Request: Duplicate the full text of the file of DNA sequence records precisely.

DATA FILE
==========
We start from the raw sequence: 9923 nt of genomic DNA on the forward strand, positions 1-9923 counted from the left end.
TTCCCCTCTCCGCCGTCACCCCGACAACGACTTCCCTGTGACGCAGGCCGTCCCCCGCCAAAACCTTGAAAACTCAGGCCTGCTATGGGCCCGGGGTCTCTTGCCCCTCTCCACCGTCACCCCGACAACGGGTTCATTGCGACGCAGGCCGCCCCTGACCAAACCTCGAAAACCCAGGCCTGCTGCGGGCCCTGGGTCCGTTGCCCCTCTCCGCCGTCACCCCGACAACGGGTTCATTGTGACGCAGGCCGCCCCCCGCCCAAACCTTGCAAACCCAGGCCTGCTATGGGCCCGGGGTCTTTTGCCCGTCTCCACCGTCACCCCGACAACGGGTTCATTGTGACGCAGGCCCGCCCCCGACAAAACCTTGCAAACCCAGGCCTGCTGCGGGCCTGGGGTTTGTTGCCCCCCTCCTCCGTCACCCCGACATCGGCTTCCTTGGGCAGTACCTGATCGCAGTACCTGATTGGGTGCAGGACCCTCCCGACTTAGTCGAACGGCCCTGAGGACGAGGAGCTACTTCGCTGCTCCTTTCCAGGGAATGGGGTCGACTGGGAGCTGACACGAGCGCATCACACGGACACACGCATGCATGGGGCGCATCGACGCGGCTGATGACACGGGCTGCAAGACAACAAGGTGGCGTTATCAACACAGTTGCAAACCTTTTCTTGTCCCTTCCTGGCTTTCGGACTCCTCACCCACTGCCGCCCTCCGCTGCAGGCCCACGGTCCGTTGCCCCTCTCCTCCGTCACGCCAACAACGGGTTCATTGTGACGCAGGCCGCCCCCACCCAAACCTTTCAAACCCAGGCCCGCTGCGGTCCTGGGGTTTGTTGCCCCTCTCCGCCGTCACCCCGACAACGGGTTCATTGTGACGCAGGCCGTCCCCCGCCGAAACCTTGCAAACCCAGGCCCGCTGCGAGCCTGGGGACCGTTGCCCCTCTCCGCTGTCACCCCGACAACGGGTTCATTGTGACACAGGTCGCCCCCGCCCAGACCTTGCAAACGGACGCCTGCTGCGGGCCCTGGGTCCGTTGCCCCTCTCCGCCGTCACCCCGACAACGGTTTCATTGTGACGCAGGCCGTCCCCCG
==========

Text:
We start from the raw sequence: 9923 nt of genomic DNA on the forward strand, positions 1-9923 counted from the left end.
TTCCCCTCTCCGCCGTCACCCCGACAACGACTTCCCTGTGACGCAGGCCGTCCCCCGCCAAAACCTTGAAAACTCAGGCCTGCTATGGGCCCGGGGTCTCTTGCCCCTCTCCACCGTCACCCCGACAACGGGTTCATTGCGACGCAGGCCGCCCCTGACCAAACCTCGAAAACCCAGGCCTGCTGCGGGCCCTGGGTCCGTTGCCCCTCTCCGCCGTCACCCCGACAACGGGTTCATTGTGACGCAGGCCGCCCCCCGCCCAAACCTTGCAAACCCAGGCCTGCTATGGGCCCGGGGTCTTTTGCCCGTCTCCACCGTCACCCCGACAACGGGTTCATTGTGACGCAGGCCCGCCCCCGACAAAACCTTGCAAACCCAGGCCTGCTGCGGGCCTGGGGTTTGTTGCCCCCCTCCTCCGTCACCCCGACATCGGCTTCCTTGGGCAGTACCTGATCGCAGTACCTGATTGGGTGCAGGACCCTCCCGACTTAGTCGAACGGCCCTGAGGACGAGGAGCTACTTCGCTGCTCCTTTCCAGGGAATGGGGTCGACTGGGAGCTGACACGAGCGCATCACACGGACACACGCATGCATGGGGCGCATCGACGCGGCTGATGACACGGGCTGCAAGACAACAAGGTGGCGTTATCAACACAGTTGCAAACCTTTTCTTGTCCCTTCCTGGCTTTCGGACTCCTCACCCACTGCCGCCCTCCGCTGCAGGCCCACGGTCCGTTGCCCCTCTCCTCCGTCACGCCAACAACGGGTTCATTGTGACGCAGGCCGCCCCCACCCAAACCTTTCAAACCCAGGCCCGCTGCGGTCCTGGGGTTTGTTGCCCCTCTCCGCCGTCACCCCGACAACGGGTTCATTGTGACGCAGGCCGTCCCCCGCCGAAACCTTGCAAACCCAGGCCCGCTGCGAGCCTGGGGACCGTTGCCCCTCTCCGCTGTCACCCCGACAACGGGTTCATTGTGACACAGGTCGCCCCCGCCCAGACCTTGCAAACGGACGCCTGCTGCGGGCCCTGGGTCCGTTGCCCCTCTCCGCCGTCACCCCGACAACGGTTTCATTGTGACGCAGGCCGTCCCCCG